Much has been written on the Rocketman on these pages. Earlier this year our sources had told us that the car was undergoing feasibility studies with an eye to bring it to market on the back of a Toyota platform. Ever since MINI Design head Gert Hildebrand and Exterior Design head Marcus Syring dreamt up the idea of the Rocketman while waiting for a delayed flight at a New York airport, there’s been a powerful movement within the company to get it built. While the initial design study was seen as a major success, it died on the vine due to BMW not wanting to invest in a city car version of the forthcoming UKL platform. More specifically BMW didn’t believe the sales volume would ever make up the initial investment unless they sold the car for the same price as the F56 – which to many would be unacceptable.
But lucky for us that didn’t stop the enthusiasm inside MINI for making a city car. And now we have our first promising public quote from MINI Design Chief Anders Warming on the topic.
Auto Express asked him about the Rocketman and got this surprisingly candid answer:
>Warming suggested to us that the Rocketman was still on the table. “For sure, a MINI should always be a small car, so [a new city car] would be appropriate for the brand,” he said. “At the moment, we don’t have the right tech solutions, but we are working on it. We don’t yet have a final solution, you could say.”
>While the Rocketman was based on a lightweight carbon fibre construction, Warming hinted future MINIs won’t use carbon like the BMW i3 and M4 to save weight. “I don’t believe carbon fibre is the route to a superlight MINI,” he told us. “Our concepts have had carbon parts, but aluminium is more likely. We want to reduce parts, to do more with less.”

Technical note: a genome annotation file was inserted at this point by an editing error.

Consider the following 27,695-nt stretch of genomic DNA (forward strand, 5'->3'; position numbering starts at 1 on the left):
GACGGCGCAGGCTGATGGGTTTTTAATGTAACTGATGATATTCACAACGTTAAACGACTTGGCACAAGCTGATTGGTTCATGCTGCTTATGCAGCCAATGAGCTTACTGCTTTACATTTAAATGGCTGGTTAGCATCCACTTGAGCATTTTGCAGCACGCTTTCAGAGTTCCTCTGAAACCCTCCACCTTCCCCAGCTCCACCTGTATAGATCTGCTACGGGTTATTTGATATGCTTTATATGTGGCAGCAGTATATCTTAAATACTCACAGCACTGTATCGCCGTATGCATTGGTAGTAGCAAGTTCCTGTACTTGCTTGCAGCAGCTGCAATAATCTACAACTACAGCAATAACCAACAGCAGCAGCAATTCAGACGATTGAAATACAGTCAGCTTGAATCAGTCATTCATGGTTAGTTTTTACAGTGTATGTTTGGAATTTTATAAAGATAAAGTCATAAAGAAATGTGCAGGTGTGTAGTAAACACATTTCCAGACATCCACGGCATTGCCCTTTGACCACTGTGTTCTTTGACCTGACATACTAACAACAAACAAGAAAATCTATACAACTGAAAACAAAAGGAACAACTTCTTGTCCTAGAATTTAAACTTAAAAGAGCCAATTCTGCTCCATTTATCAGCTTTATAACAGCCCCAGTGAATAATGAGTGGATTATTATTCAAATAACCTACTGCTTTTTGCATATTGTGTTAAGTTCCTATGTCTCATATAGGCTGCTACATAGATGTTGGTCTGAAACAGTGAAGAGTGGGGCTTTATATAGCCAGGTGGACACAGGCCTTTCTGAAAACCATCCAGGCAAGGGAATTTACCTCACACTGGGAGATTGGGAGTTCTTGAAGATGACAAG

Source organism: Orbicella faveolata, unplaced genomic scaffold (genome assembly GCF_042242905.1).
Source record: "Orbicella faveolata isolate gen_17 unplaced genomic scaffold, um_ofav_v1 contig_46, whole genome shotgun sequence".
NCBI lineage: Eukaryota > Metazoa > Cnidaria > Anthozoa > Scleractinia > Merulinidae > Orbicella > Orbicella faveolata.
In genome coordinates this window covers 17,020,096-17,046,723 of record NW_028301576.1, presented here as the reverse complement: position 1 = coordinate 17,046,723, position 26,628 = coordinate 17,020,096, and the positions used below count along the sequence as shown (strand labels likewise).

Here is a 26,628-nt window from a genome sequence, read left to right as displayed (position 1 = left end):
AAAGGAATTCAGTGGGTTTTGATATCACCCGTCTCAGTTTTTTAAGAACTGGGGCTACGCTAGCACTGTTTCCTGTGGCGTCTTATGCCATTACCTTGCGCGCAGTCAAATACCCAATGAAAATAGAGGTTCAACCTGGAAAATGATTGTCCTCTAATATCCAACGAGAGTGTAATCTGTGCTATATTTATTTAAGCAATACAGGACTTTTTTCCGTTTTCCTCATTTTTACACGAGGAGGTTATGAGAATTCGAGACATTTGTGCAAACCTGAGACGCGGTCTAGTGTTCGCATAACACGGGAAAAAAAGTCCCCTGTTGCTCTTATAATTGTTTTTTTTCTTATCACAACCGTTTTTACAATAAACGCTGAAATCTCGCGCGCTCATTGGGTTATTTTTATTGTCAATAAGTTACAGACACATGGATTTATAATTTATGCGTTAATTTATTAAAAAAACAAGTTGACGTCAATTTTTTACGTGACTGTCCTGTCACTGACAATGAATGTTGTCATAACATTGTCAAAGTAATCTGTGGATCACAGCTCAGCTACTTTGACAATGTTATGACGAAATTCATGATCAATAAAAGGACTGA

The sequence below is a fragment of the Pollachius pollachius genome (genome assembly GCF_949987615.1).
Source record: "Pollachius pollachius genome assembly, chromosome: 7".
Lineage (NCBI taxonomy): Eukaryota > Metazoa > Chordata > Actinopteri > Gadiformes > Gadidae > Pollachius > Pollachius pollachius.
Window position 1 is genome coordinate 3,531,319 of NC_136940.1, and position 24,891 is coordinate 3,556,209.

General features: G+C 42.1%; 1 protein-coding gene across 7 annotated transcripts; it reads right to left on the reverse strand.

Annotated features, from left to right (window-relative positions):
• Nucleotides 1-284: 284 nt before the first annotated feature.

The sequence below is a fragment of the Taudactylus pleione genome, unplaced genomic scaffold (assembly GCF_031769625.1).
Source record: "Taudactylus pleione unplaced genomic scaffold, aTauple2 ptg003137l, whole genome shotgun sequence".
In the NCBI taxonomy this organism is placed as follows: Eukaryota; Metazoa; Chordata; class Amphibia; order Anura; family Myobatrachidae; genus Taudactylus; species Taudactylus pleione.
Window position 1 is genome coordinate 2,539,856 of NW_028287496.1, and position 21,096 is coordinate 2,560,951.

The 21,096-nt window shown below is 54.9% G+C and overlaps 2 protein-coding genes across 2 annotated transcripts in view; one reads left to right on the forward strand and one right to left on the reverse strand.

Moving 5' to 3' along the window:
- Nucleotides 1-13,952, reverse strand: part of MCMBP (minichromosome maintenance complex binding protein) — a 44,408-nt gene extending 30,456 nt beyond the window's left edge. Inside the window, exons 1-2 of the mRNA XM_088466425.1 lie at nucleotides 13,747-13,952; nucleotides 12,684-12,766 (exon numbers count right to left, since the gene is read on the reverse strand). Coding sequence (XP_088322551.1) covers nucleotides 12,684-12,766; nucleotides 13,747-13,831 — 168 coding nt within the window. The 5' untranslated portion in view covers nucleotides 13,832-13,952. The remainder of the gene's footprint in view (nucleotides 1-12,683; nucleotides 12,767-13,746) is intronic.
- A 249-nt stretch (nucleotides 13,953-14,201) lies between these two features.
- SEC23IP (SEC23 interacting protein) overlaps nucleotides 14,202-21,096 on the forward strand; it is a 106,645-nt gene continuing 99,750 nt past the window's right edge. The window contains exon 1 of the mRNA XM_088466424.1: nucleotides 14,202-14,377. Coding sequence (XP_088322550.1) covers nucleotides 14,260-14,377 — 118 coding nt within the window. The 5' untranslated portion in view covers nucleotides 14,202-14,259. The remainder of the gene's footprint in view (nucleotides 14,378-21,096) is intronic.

That matches up well with what we believe is currently happening at MINI. As we reported earlier this year, MINI is working through an internal proposal of a vehicle smaller than the current F56 two door hatch. The smaller model, similar in size to the Rocketman concept is being conceived as both a three and five door hatch and will likely be based on partnering with another automaker. Who that automaker is we don’t know but once again it would make sense for Toyota to be involved. BMW and Toyota have recently become technical partners in several ventures around hybrid and hydrogen technology not to mention that they are designed at least one sports car together for a release later this decade.
Given that type of collaboration it wouldn’t be out of bounds for BMW to have direct input into the next generation Toyota Aygo (16″ shorter than the current F56) or even the iQ (which is a full 33″ shorter). That direct input would be directed towards making sure resulting MINI feel as gokart like as possible and accommodate either a 1.5L three cylinder MINI engine or something even smaller co-developed with Toyota.
Why is MINI so eager to produce something smaller than the F56? The brand is born out of a less is more philosophy and a few internally at MINI are concerned that the current product range doesn’t make that point clear enough. A small city car could serve as both a price leader and a halo vehicle that better exemplifies the brand ethos than the current hatch.
According to sources we expect a sneak peek at this new small MINI in concept form late this year or early next.